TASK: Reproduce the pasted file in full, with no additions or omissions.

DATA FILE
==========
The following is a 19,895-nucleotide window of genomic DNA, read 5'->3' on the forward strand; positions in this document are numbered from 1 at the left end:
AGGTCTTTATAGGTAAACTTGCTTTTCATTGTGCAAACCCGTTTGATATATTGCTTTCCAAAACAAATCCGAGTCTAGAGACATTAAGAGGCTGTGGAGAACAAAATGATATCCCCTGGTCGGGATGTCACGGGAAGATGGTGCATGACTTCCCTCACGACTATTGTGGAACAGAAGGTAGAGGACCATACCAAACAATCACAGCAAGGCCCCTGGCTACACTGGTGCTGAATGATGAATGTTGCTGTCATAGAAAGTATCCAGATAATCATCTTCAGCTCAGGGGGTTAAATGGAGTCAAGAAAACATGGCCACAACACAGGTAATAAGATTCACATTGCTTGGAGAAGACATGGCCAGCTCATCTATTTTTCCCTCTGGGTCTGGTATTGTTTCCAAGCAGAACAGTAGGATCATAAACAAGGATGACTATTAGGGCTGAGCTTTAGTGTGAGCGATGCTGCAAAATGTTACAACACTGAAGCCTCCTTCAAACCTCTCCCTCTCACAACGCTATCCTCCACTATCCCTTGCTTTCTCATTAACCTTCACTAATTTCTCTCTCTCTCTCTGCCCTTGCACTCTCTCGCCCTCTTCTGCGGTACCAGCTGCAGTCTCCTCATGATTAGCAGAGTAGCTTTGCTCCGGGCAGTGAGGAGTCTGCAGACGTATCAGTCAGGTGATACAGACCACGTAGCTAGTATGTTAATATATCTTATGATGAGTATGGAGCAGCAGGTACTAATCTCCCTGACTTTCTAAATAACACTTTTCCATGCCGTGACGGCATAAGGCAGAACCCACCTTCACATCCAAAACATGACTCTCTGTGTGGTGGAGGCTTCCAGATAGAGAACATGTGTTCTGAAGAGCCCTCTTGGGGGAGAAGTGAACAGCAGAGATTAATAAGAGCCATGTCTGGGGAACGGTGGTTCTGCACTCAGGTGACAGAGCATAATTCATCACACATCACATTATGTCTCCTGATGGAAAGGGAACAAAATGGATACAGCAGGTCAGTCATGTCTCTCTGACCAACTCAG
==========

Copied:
The following is a 19,895-nucleotide window of genomic DNA, read 5'->3' on the forward strand; positions in this document are numbered from 1 at the left end:
AGGTCTTTATAGGTAAACTTGCTTTTCATTGTGCAAACCCGTTTGATATATTGCTTTCCAAAACAAATCCGAGTCTAGAGACATTAAGAGGCTGTGGAGAACAAAATGATATCCCCTGGTCGGGATGTCACGGGAAGATGGTGCATGACTTCCCTCACGACTATTGTGGAACAGAAGGTAGAGGACCATACCAAACAATCACAGCAAGGCCCCTGGCTACACTGGTGCTGAATGATGAATGTTGCTGTCATAGAAAGTATCCAGATAATCATCTTCAGCTCAGGGGGTTAAATGGAGTCAAGAAAACATGGCCACAACACAGGTAATAAGATTCACATTGCTTGGAGAAGACATGGCCAGCTCATCTATTTTTCCCTCTGGGTCTGGTATTGTTTCCAAGCAGAACAGTAGGATCATAAACAAGGATGACTATTAGGGCTGAGCTTTAGTGTGAGCGATGCTGCAAAATGTTACAACACTGAAGCCTCCTTCAAACCTCTCCCTCTCACAACGCTATCCTCCACTATCCCTTGCTTTCTCATTAACCTTCACTAATTTCTCTCTCTCTCTCTGCCCTTGCACTCTCTCGCCCTCTTCTGCGGTACCAGCTGCAGTCTCCTCATGATTAGCAGAGTAGCTTTGCTCCGGGCAGTGAGGAGTCTGCAGACGTATCAGTCAGGTGATACAGACCACGTAGCTAGTATGTTAATATATCTTATGATGAGTATGGAGCAGCAGGTACTAATCTCCCTGACTTTCTAAATAACACTTTTCCATGCCGTGACGGCATAAGGCAGAACCCACCTTCACATCCAAAACATGACTCTCTGTGTGGTGGAGGCTTCCAGATAGAGAACATGTGTTCTGAAGAGCCCTCTTGGGGGAGAAGTGAACAGCAGAGATTAATAAGAGCCATGTCTGGGGAACGGTGGTTCTGCACTCAGGTGACAGAGCATAATTCATCACACATCACATTATGTCTCCTGATGGAAAGGGAACAAAATGGATACAGCAGGTCAGTCATGTCTCTCTGACCAACTCAG